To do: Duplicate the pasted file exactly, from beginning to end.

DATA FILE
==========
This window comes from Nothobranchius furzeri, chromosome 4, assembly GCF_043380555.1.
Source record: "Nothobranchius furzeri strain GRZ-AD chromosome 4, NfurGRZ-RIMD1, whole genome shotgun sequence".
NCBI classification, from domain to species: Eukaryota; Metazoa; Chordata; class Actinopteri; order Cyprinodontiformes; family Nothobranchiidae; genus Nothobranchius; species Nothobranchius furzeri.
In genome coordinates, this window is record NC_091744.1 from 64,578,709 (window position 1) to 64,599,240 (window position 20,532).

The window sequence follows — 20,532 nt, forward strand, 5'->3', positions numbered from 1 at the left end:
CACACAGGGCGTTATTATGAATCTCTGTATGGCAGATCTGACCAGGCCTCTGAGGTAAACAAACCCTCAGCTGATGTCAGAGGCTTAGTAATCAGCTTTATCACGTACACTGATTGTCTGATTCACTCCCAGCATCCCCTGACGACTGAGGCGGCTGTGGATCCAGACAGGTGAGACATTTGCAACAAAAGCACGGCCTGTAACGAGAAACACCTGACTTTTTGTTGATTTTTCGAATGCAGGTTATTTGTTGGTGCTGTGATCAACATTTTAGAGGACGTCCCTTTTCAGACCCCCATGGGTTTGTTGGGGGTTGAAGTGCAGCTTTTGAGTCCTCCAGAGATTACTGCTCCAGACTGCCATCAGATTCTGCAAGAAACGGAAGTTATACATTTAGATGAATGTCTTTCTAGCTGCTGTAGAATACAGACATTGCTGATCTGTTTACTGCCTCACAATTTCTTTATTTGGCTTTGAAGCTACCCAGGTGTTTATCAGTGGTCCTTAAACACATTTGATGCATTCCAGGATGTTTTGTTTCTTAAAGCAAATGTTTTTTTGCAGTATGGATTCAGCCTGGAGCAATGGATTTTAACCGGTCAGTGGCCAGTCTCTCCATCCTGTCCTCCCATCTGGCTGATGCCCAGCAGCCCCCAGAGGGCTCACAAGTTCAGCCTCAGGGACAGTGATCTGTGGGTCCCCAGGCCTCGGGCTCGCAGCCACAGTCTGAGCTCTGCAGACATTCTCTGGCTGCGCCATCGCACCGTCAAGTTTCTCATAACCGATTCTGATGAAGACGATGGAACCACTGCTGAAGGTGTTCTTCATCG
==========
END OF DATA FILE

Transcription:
This window comes from Nothobranchius furzeri, chromosome 4, assembly GCF_043380555.1.
Source record: "Nothobranchius furzeri strain GRZ-AD chromosome 4, NfurGRZ-RIMD1, whole genome shotgun sequence".
NCBI classification, from domain to species: Eukaryota; Metazoa; Chordata; class Actinopteri; order Cyprinodontiformes; family Nothobranchiidae; genus Nothobranchius; species Nothobranchius furzeri.
In genome coordinates, this window is record NC_091744.1 from 64,578,709 (window position 1) to 64,599,240 (window position 20,532).

The window sequence follows — 20,532 nt, forward strand, 5'->3', positions numbered from 1 at the left end:
CACACAGGGCGTTATTATGAATCTCTGTATGGCAGATCTGACCAGGCCTCTGAGGTAAACAAACCCTCAGCTGATGTCAGAGGCTTAGTAATCAGCTTTATCACGTACACTGATTGTCTGATTCACTCCCAGCATCCCCTGACGACTGAGGCGGCTGTGGATCCAGACAGGTGAGACATTTGCAACAAAAGCACGGCCTGTAACGAGAAACACCTGACTTTTTGTTGATTTTTCGAATGCAGGTTATTTGTTGGTGCTGTGATCAACATTTTAGAGGACGTCCCTTTTCAGACCCCCATGGGTTTGTTGGGGGTTGAAGTGCAGCTTTTGAGTCCTCCAGAGATTACTGCTCCAGACTGCCATCAGATTCTGCAAGAAACGGAAGTTATACATTTAGATGAATGTCTTTCTAGCTGCTGTAGAATACAGACATTGCTGATCTGTTTACTGCCTCACAATTTCTTTATTTGGCTTTGAAGCTACCCAGGTGTTTATCAGTGGTCCTTAAACACATTTGATGCATTCCAGGATGTTTTGTTTCTTAAAGCAAATGTTTTTTTGCAGTATGGATTCAGCCTGGAGCAATGGATTTTAACCGGTCAGTGGCCAGTCTCTCCATCCTGTCCTCCCATCTGGCTGATGCCCAGCAGCCCCCAGAGGGCTCACAAGTTCAGCCTCAGGGACAGTGATCTGTGGGTCCCCAGGCCTCGGGCTCGCAGCCACAGTCTGAGCTCTGCAGACATTCTCTGGCTGCGCCATCGCACCGTCAAGTTTCTCATAACCGATTCTGATGAAGACGATGGAACCACTGCTGAAGGTGTTCTTCATCG